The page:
Barcelona has recently published the annual report of its Observatory of Discrimination: A collective effort ldc by the city’s human rights department and a dozen local human rights organizations. The report analyzes the situation of human rights in the city on the basis of the monitoring of discrimination events ocurred over the last year. The report plays a key role in Barcelona’s human rights protection system, which, beyond counting with mechanisms for the local protection and promotion of human rights, also relies on the work of CSOs and human rights defenders.
A public initiative seeking to understand and monitor discrimination in the city
The report offers a valuable analysis of discrimination events occured throughout 2019. To do so, it pays special attention to several key aspects of this phenomenon, such as “who are the discriminated groups”; “which actors are responsible for discrimination events” (public administration, private actor ...) or “in which city locations these events actually happen more often”. Data analysis shows how 33.4% of reported cases were related to racism, followed by LGTBphobia (25.7%) and discrimination based on disability (11.3%).
The spatial component is an important feature of the report: Indeed, the document shows which sites in the city concentrate the highest number of cases. In public facilities, for example, most cases are concentrated in public transportation and hospitals. In private facilities, restaurants and leisure centers (such as nightclubs) are the most recurrent. In a 37.2% of cases, private individuals are responsible for discrimination events - a 35.6% for private entities, while public administration accounts for 16.2% of the cases.
It is also worth noting how the report incorporates innovations for the local analysis of discrimination, such as methodologies that allow to identify under-reporting or introduce an intersectional perspective. Innovative tools such as Relief Maps focus for instance on the vital context of each person and his/her perception of discomfort or well-being depending on the context (with their family, at home, in public space or in their employment). This allows to identify "places of oppression", "controversial places" and "neutral places" depending on the multiple factors that define discrimination as an experience, such as sexual orientation, ethnicity, gender or social class.
A consolidated cooperation scheme with local civil society and human rights defenders
The report is the result of a successful cooperation scheme between Barcelona’s human rights department and a dozen of local civil society organizations. Indeed, the city has been reinforcing its human rights monitoring and defense network for years. Regarding public policies, the city counts with an Office for Non-Discrimination which provides care services and legal and psychosocial support for victims. The same Office also promotes awareness-raising campaigns and human rights education initiatives every year. Regarding civil society, there’s an important network of care and support organizations for victims, which provide them also with a platform for grassroots organization and political participation. With a view to give greater coherence to the actions of both actors, Barcelona counts with a joint coordination mechanism (Taula d’entitats). This coordination mechanism is the one responsible for reports such as the Discrimination Observatory’s one.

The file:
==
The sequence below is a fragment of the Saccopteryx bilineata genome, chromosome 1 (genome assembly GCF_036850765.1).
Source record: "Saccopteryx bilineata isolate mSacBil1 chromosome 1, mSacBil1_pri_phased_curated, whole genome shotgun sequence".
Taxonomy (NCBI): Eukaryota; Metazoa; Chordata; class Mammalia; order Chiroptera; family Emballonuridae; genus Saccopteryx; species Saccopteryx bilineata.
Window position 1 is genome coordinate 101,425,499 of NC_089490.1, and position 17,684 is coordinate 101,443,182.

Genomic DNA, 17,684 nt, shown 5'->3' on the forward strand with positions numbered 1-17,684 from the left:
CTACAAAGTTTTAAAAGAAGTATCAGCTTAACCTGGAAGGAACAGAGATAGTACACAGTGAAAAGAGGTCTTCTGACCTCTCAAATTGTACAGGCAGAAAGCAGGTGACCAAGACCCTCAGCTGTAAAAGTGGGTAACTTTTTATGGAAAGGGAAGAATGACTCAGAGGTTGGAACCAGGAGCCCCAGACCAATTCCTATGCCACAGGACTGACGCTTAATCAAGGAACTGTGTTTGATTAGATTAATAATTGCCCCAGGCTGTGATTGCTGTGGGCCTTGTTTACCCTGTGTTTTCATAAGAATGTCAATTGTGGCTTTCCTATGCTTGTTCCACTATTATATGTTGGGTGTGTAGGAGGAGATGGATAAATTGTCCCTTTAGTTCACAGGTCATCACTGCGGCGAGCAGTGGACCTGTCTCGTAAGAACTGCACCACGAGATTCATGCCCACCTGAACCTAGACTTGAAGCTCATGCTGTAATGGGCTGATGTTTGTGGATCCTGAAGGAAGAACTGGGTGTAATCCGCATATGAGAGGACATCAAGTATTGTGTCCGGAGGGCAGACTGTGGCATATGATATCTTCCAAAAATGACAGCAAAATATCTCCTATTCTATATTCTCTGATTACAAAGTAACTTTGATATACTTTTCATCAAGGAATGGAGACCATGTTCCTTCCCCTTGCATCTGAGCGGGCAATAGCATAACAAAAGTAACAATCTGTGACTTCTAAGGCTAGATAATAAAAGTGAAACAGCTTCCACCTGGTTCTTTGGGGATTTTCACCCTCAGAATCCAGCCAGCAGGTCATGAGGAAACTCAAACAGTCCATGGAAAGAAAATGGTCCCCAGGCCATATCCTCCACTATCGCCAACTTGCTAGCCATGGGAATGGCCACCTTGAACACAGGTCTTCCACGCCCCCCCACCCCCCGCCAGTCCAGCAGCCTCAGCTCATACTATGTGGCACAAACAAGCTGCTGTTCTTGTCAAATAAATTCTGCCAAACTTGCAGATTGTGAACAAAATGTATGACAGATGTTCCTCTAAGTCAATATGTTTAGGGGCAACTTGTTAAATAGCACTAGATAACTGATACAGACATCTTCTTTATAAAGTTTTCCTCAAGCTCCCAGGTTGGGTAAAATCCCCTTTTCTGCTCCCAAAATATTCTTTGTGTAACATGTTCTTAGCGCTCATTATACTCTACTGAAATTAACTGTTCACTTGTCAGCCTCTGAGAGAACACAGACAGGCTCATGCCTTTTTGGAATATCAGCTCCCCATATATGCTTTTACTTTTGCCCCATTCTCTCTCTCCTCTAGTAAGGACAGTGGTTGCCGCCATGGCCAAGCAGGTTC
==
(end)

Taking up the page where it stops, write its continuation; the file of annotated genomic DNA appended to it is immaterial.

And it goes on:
« The report is the result of a successful cooperation scheme between Barcelona’s human rights department and a dozen of local civil society organizations. Indeed, the city has been reinforcing its human rights monitoring and defense network for years, reinforcing both policy-making and grassroots action »
The success in coordinating their initiatives has allowed to improve the city’s overall capacity to collect data and better analyze the reality. Finding opportunities to develop joint reflection efforts has also allowed to improve policy effectiveness and advance towards a comprehensive vision of a city free of discrimination. Coordination has indeed become a central feature of Barcelona’s human rights city model. Accordingly, the Observatory’s report offers key recommendations for both public administrations and local authorities.
Better understanding how did COVID-19 impact discrimination and human rights guarantee
The report’s public presentation event held on May 27 allowed those civil society organizations that played a role in the writing of the report to share their first diagnoses on how COVID-19 impacted discrimination and human rights guarantee in the city. Their representatives highlighted, for example, how ethnic profiling by police officers increased; how many migrants found it more difficult to access extraordinary social assistance; how women were more exposed to contagion given their role as carers; or how coexistence in the family nucleus caused greater psychosocial stress for young people with diverse sexual orientation or identity. They also stressed their important role in facilitating access to information, channeling residents demands and strengthening social dialogue.
Barcelona has published its 2019 Observatory of Discrimination in English, Catalan and Spanish. Its presentation event video is available here. Many other innovative initiatives have been presented to our network by Barcelona over the last years: this includes a methodological guide on human rights cities or its Office for Non-Discrimination. Barcelona’s human rights department can provide more information on both processes to interested partners: Contact our Secretariat for more information.